09/29/2003 12:00AM

Bet security again the focus


BURLINGAME, Calif. - Simulcasting officials from across the country are gathering in northern California this week to discuss how to make their betting outlets and wagering networks comply with the likely security recommendations of an industry task force analyzing last year's Breeders' Cup pick six scandal.

More than 300 racing officials are registered for this year's Simulcast Conference, an annual event organized by the Thoroughbred Racing Associations, a racetrack trade group. The conference typically addresses the problems racing officials face in the increasingly complex world of simulcasting. But this year, the conference has taken on new urgency because of the fallout from the pick six scheme, masterminded by a former totalizator company employee who used his access to the wagering network to modify bets after they had been placed.

In August, a task force set up by the National Thoroughbred Racing Association released a report that offered broad recommendations about how to improve security of the betting network. The task force, in consultation with two consulting groups, Giuliani Partners and Ernst and Young, is currently developing more detailed recommendations.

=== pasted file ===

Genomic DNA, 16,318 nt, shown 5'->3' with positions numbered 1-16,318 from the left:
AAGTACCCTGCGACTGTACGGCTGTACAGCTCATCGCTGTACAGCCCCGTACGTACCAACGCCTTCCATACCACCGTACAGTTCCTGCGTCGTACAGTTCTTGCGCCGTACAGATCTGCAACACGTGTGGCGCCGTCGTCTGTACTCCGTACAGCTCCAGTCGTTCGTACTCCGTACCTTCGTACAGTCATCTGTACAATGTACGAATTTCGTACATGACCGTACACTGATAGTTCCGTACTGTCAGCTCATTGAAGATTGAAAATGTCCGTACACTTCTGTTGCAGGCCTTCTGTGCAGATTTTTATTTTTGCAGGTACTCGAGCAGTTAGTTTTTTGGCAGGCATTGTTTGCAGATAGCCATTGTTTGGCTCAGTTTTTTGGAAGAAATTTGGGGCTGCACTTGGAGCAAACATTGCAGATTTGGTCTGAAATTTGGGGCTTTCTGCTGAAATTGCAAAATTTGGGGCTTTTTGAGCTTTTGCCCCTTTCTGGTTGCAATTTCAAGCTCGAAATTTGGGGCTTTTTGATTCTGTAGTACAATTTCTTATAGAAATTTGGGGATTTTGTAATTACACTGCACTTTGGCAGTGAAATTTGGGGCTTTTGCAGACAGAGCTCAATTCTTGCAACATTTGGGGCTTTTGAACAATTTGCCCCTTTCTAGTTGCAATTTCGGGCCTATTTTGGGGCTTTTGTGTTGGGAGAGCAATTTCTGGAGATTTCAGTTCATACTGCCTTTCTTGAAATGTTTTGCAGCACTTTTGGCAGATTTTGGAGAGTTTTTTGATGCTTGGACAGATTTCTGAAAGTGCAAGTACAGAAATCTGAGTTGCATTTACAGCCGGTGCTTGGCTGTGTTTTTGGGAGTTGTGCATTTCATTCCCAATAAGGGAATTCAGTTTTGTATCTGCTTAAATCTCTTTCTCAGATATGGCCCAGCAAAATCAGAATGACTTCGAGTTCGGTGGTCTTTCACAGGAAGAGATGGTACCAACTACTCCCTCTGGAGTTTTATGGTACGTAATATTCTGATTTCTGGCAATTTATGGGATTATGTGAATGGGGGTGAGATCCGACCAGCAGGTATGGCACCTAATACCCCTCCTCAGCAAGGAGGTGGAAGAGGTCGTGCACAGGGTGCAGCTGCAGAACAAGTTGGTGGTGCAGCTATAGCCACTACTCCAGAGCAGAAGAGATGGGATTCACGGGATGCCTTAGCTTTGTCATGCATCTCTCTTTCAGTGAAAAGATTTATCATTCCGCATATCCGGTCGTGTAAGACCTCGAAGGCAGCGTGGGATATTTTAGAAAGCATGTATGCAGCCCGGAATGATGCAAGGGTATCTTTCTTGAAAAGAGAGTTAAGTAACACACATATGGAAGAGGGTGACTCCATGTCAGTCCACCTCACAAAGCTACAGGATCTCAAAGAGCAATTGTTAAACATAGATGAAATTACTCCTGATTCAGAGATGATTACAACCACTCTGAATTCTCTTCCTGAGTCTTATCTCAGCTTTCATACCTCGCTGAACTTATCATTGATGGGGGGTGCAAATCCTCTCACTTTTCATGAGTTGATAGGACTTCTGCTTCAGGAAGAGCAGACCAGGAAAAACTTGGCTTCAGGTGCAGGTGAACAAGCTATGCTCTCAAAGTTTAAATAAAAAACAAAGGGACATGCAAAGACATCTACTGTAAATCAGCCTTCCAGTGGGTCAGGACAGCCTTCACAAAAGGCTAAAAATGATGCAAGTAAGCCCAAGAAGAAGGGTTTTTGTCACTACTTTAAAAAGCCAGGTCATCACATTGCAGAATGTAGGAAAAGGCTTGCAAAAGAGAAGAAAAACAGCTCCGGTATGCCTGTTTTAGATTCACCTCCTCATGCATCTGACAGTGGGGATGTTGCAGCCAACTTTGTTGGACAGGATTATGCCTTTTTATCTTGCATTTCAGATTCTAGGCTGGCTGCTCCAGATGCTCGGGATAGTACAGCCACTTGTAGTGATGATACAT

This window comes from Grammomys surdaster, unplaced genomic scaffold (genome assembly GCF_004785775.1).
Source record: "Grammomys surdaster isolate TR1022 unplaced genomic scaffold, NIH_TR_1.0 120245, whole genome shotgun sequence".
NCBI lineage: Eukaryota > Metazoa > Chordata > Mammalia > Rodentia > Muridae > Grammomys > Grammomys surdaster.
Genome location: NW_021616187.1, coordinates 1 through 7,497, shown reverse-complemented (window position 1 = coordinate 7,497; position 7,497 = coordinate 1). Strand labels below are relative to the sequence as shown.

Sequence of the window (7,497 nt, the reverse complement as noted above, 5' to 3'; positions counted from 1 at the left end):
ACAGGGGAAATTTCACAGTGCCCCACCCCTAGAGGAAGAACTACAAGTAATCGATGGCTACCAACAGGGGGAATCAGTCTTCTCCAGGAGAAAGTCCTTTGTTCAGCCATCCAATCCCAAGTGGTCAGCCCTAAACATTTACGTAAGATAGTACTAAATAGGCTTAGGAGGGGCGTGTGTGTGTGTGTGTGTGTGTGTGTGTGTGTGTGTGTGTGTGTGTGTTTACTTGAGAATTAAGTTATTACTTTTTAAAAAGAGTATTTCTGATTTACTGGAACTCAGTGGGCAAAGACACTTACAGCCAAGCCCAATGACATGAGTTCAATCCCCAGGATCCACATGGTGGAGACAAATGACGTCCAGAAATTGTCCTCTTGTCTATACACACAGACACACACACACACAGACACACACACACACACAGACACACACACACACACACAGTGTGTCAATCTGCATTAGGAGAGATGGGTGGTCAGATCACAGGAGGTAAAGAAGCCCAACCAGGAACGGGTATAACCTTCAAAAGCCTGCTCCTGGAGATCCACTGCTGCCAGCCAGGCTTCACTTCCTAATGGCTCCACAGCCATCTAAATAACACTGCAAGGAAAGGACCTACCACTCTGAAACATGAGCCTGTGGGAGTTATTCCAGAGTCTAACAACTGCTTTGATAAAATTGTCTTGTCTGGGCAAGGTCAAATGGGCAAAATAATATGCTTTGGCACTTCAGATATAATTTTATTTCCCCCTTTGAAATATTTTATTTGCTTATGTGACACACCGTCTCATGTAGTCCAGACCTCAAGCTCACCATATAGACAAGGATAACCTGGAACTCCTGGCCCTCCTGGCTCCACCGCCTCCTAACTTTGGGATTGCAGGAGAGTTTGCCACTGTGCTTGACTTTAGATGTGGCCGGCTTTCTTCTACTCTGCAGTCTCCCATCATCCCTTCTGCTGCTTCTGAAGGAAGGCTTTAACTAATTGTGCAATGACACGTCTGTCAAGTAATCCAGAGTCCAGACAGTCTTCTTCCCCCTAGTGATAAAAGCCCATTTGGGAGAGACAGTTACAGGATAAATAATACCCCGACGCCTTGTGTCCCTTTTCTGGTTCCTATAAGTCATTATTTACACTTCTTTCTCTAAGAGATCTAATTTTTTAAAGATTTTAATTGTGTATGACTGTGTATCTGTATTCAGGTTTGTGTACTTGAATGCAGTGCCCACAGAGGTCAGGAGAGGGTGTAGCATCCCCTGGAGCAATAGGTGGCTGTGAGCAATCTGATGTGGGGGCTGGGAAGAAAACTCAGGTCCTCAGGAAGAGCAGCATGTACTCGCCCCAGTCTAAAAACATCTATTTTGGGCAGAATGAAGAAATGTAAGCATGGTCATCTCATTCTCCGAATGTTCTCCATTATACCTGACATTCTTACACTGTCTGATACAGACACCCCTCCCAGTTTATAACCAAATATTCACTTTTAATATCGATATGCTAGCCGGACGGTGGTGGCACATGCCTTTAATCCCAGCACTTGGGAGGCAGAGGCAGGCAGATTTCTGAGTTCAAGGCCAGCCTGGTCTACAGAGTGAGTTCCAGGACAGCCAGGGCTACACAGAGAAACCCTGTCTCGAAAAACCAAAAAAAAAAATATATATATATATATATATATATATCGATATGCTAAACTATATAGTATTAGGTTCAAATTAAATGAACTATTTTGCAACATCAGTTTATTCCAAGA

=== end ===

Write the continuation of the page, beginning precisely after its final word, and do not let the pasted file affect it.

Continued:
Greg Avioli, the deputy commissioner of the NTRA, was scheduled to address the conference late Monday afternoon as part of the opening panel. Scheduled to speak with Avioli on the task force's recommendations were Tony DeMarco, the service bureau director of the TRA; Paul Berube, the president of the Thoroughbred Racing and Protective Bureau, a racetrack investigative association; and Lonny Powell, the president of the Association of Racing Commissioners International.

Apart from the security issues, the simulcasting conference was also expected to focus tightly on the development of new technologies for wagering. Many industry officials expect emerging technology - especially devices that can be used to transmit bets wirelessly - to have a profound impact on how wagering is conducted in the future. On Tuesday, an entire panel is being devoted to wireless applications.

Simulcasting has become the dominant revenue source for every racetrack in North America. In a recent report, the Jockey Club estimated that 86 percent of all bets are placed at sites other than the live racetrack. Ten years ago, simulcasting revenues hardly registered in the industry.

The rapid growth of account wagering over the past five years is now complicating the racing landscape at nearly the same rate. Accordingly, speakers at the simulcasting conference are also scheduled to address the difficulties in accounting for the bets and several associated problems, including the concern that signals offered through account-wagering sites are being pirated by unlicensed outlets.